Sunday, March 27, 2011

Kwilty (Angela ) Jean

The very first quilt I ever made was for my niece E's first birthday. She's turning 11 in a few weeks, so I guess that means I have a decade of quilting under my belt.
Over the years, I've made hundreds of baby quilts. In 2003 alone, I made over 200. Sewing is a creative outlet for me, and also a therapeutic one. During the 5 years we struggled to build our family, sewing kept my mind and hands busy when it was too difficult to deal with the world. I made quilts for other people's babies when I couldn't have my own. It sounds like torture, but it wasn't. It kept me calm, focused and productive.

I'd like to share my process with you....with one caveat...I do not claim to be a "real" quilter. I am completely self-taught and therefore positive that many of my techniques would make a bona-fide quilter cringe and wring her hands in dismay.
But, this is my blog, and this is how I do it.
At this point I should also confess that I have a textile addiction. (one day I'll share my collection with you, but that's a post for another day). Money is a lot tighter now, so I haven't bought much lately, but a few years ago my fabric shopping was rampant. My favourite place to buy fabric is here.
So, are you ready? Let's get started. First we need to pick a colour scheme and some fabric.
I make so many of these quilts, that I have bins of  fabric pre-cut into 4.5" squares and sorted by colour. From time to time I branch out and make different types of quilts, but I always come back to 9 X 9 square patchwork. I have a thing about squares. I find the symmetry very appealing.
For this quilt, I decided to go with greens, yellows and teal.
Next, I find a clear space on the floor (not easy to do at my house), and begin the design. I prefer a random-looking composition over a formal pattern, but that's just me. One of my tricks is to lay everything out on the floor, step back, and squint a little. If something jumps out I adjust the design.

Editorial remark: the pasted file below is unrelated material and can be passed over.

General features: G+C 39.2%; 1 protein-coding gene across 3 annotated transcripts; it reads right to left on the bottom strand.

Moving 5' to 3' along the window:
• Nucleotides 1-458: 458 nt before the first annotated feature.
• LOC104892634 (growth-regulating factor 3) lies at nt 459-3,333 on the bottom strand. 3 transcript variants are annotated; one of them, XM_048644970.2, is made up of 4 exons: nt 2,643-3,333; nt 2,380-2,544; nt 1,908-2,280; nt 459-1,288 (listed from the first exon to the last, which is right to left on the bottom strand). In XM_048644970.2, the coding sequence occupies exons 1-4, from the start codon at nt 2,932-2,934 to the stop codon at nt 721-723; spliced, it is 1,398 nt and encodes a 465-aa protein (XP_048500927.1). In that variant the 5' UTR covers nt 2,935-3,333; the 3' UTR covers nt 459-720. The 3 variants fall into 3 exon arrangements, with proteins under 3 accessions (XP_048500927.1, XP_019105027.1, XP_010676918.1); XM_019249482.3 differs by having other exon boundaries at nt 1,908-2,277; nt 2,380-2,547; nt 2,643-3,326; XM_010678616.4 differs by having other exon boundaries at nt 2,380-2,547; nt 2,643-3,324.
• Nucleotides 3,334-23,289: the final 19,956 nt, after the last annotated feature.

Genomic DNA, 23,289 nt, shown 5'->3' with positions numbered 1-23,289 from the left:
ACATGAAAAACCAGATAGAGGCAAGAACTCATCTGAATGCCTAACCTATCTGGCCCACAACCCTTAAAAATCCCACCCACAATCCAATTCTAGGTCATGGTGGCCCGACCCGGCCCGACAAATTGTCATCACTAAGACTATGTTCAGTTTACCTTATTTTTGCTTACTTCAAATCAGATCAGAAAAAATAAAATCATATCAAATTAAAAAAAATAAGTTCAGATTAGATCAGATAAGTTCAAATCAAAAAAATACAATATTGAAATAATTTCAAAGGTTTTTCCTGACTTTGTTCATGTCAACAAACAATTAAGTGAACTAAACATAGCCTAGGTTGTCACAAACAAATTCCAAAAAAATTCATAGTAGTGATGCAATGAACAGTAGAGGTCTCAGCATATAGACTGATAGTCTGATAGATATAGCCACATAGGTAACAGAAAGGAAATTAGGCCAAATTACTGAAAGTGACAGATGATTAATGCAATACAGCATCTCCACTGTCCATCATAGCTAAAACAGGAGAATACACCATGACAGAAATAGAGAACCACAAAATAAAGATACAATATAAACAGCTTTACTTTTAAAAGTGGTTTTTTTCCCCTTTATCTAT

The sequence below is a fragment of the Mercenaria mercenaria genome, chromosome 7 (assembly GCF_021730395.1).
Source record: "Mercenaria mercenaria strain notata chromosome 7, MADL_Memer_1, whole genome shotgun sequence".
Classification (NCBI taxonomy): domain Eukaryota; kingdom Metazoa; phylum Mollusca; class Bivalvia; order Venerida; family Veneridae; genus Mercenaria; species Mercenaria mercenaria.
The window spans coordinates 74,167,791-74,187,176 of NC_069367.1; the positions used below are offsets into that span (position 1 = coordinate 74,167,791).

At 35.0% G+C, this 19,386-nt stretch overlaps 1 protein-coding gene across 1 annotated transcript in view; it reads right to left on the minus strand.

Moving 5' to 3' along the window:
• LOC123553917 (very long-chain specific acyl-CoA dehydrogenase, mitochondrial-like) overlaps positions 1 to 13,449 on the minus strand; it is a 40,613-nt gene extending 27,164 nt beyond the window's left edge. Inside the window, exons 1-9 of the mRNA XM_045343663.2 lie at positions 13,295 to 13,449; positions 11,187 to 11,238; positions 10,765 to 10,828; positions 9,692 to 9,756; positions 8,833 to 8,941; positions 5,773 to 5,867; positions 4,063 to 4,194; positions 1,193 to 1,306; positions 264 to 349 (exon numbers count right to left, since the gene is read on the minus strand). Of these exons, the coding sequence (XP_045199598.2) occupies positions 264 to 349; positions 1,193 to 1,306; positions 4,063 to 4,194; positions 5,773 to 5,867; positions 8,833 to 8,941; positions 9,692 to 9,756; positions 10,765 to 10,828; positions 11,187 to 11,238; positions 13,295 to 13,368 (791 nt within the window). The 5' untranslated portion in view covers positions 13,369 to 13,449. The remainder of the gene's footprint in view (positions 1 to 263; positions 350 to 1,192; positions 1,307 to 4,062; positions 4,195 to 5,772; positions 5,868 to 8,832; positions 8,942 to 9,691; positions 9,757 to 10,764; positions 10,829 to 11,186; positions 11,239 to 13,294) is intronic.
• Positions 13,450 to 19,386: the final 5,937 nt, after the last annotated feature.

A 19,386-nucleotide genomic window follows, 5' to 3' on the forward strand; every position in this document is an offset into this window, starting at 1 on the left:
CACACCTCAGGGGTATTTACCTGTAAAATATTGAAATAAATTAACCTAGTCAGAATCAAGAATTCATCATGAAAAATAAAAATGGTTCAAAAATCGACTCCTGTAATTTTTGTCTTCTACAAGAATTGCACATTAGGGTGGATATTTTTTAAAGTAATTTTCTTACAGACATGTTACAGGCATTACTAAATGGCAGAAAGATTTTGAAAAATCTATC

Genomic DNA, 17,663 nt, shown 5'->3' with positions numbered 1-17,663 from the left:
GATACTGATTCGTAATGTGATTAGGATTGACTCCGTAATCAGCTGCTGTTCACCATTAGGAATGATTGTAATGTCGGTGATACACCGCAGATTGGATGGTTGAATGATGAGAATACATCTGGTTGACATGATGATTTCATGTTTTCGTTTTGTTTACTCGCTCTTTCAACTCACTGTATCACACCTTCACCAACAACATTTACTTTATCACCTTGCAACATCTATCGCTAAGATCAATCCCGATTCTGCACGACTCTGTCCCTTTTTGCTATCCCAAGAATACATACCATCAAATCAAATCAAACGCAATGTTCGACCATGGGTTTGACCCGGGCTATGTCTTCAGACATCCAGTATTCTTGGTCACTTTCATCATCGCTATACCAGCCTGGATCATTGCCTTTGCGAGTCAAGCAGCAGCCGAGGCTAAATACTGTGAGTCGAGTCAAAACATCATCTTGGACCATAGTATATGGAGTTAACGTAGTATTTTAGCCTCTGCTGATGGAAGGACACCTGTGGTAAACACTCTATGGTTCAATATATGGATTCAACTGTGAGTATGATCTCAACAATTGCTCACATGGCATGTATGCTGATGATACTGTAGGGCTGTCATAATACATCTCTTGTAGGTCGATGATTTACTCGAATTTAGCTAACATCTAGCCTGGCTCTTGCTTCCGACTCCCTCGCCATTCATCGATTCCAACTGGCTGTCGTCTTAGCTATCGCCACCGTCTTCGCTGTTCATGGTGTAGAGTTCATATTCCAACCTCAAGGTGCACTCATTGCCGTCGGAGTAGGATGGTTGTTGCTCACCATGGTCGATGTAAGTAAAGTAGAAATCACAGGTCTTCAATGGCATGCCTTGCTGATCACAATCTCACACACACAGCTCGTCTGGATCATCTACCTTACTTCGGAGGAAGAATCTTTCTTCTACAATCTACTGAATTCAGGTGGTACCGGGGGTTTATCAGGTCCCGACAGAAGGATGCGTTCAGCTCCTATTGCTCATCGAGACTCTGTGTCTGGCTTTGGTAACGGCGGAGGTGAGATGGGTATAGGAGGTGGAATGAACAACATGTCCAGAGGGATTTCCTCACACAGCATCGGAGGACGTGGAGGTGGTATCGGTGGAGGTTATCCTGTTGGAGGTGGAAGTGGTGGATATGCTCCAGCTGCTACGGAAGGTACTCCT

At this point, I suggest you barricade your work space or your design could end up like mine.
I turned my back for one second to grab the camera and someone ran over my quilt with his fire truck. He was too quick for me to catch him in the act but the evidence was damning...
Once I'm happy with the design, I stack each row.
Then, I stack the piles, turning each pile 45 degrees. I call this a Kwilty Pack.
Designing is my favourite part of the entire process. I often design as many as 10 or 15 quilts at once and store them like this in ziploc bags so they are ready to go when I need to sew one up quickly to fill an order.

Now we're ready to start sewing the top together.
I un-stack the Kwilty Pack (make sure you put the piles in the right order or your quilt top will not look like your original design) and line up the piles of squares on my ironing board, which I have set up on my left.
I take the top two squares from pile #1. The top square goes on the bottom, right side up. The second square goes on top, right side down. Stitch together along the right-hand side with a 1/4" seam allowance.
When I get to the end of the length of the square, I stop, but don't cut the thread. I pick up the top two squares from pile #2 and repeat the same process.